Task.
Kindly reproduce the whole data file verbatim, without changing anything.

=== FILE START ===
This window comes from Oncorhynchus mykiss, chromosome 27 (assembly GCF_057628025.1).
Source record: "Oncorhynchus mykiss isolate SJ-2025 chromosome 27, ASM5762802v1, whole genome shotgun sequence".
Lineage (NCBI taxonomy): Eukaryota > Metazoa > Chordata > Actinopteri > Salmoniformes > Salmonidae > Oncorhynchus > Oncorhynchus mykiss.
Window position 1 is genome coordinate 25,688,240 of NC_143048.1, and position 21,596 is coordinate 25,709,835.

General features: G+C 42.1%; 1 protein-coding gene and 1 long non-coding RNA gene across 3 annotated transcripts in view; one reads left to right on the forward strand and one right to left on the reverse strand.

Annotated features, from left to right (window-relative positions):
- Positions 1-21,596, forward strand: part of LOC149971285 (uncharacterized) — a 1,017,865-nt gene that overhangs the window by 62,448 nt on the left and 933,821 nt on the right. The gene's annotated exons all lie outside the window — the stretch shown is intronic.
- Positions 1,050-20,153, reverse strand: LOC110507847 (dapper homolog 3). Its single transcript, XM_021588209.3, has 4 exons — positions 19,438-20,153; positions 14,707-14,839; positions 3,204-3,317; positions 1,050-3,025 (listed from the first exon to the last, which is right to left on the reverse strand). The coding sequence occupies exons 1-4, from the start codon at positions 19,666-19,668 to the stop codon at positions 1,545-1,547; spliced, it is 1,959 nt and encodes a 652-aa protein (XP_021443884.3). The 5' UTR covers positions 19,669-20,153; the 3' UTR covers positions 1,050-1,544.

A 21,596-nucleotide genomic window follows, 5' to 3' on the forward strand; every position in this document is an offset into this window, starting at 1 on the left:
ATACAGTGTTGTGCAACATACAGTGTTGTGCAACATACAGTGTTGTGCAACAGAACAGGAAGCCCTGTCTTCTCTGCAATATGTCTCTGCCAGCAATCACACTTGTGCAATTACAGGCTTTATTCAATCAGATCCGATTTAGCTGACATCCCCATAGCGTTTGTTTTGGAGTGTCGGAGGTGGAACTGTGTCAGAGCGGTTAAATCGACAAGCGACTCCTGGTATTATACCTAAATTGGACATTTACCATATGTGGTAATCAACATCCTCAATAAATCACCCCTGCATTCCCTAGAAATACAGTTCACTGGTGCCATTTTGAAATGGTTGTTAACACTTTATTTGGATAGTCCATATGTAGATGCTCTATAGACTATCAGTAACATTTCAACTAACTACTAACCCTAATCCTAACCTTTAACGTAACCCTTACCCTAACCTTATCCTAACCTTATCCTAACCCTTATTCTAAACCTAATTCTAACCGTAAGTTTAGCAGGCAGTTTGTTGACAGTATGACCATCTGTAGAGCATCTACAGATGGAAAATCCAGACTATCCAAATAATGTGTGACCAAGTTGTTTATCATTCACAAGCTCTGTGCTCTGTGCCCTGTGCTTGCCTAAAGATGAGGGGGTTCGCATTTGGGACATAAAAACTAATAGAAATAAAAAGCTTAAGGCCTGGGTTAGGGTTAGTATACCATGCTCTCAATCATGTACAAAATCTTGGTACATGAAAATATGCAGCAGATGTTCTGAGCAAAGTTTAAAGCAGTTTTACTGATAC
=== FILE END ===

This window comes from Oncorhynchus mykiss, chromosome 27 (assembly GCF_057628025.1).
Source record: "Oncorhynchus mykiss isolate SJ-2025 chromosome 27, ASM5762802v1, whole genome shotgun sequence".
Lineage (NCBI taxonomy): Eukaryota > Metazoa > Chordata > Actinopteri > Salmoniformes > Salmonidae > Oncorhynchus > Oncorhynchus mykiss.
Window position 1 is genome coordinate 25,688,240 of NC_143048.1, and position 21,596 is coordinate 25,709,835.

General features: G+C 42.1%; 1 protein-coding gene and 1 long non-coding RNA gene across 3 annotated transcripts in view; one reads left to right on the forward strand and one right to left on the reverse strand.

Annotated features, from left to right (window-relative positions):
- Positions 1-21,596, forward strand: part of LOC149971285 (uncharacterized) — a 1,017,865-nt gene that overhangs the window by 62,448 nt on the left and 933,821 nt on the right. The gene's annotated exons all lie outside the window — the stretch shown is intronic.
- Positions 1,050-20,153, reverse strand: LOC110507847 (dapper homolog 3). Its single transcript, XM_021588209.3, has 4 exons — positions 19,438-20,153; positions 14,707-14,839; positions 3,204-3,317; positions 1,050-3,025 (listed from the first exon to the last, which is right to left on the reverse strand). The coding sequence occupies exons 1-4, from the start codon at positions 19,666-19,668 to the stop codon at positions 1,545-1,547; spliced, it is 1,959 nt and encodes a 652-aa protein (XP_021443884.3). The 5' UTR covers positions 19,669-20,153; the 3' UTR covers positions 1,050-1,544.

A 21,596-nucleotide genomic window follows, 5' to 3' on the forward strand; every position in this document is an offset into this window, starting at 1 on the left:
ATACAGTGTTGTGCAACATACAGTGTTGTGCAACATACAGTGTTGTGCAACAGAACAGGAAGCCCTGTCTTCTCTGCAATATGTCTCTGCCAGCAATCACACTTGTGCAATTACAGGCTTTATTCAATCAGATCCGATTTAGCTGACATCCCCATAGCGTTTGTTTTGGAGTGTCGGAGGTGGAACTGTGTCAGAGCGGTTAAATCGACAAGCGACTCCTGGTATTATACCTAAATTGGACATTTACCATATGTGGTAATCAACATCCTCAATAAATCACCCCTGCATTCCCTAGAAATACAGTTCACTGGTGCCATTTTGAAATGGTTGTTAACACTTTATTTGGATAGTCCATATGTAGATGCTCTATAGACTATCAGTAACATTTCAACTAACTACTAACCCTAATCCTAACCTTTAACGTAACCCTTACCCTAACCTTATCCTAACCTTATCCTAACCCTTATTCTAAACCTAATTCTAACCGTAAGTTTAGCAGGCAGTTTGTTGACAGTATGACCATCTGTAGAGCATCTACAGATGGAAAATCCAGACTATCCAAATAATGTGTGACCAAGTTGTTTATCATTCACAAGCTCTGTGCTCTGTGCCCTGTGCTTGCCTAAAGATGAGGGGGTTCGCATTTGGGACATAAAAACTAATAGAAATAAAAAGCTTAAGGCCTGGGTTAGGGTTAGTATACCATGCTCTCAATCATGTACAAAATCTTGGTACATGAAAATATGCAGCAGATGTTCTGAGCAAAGTTTAAAGCAGTTTTACTGATAC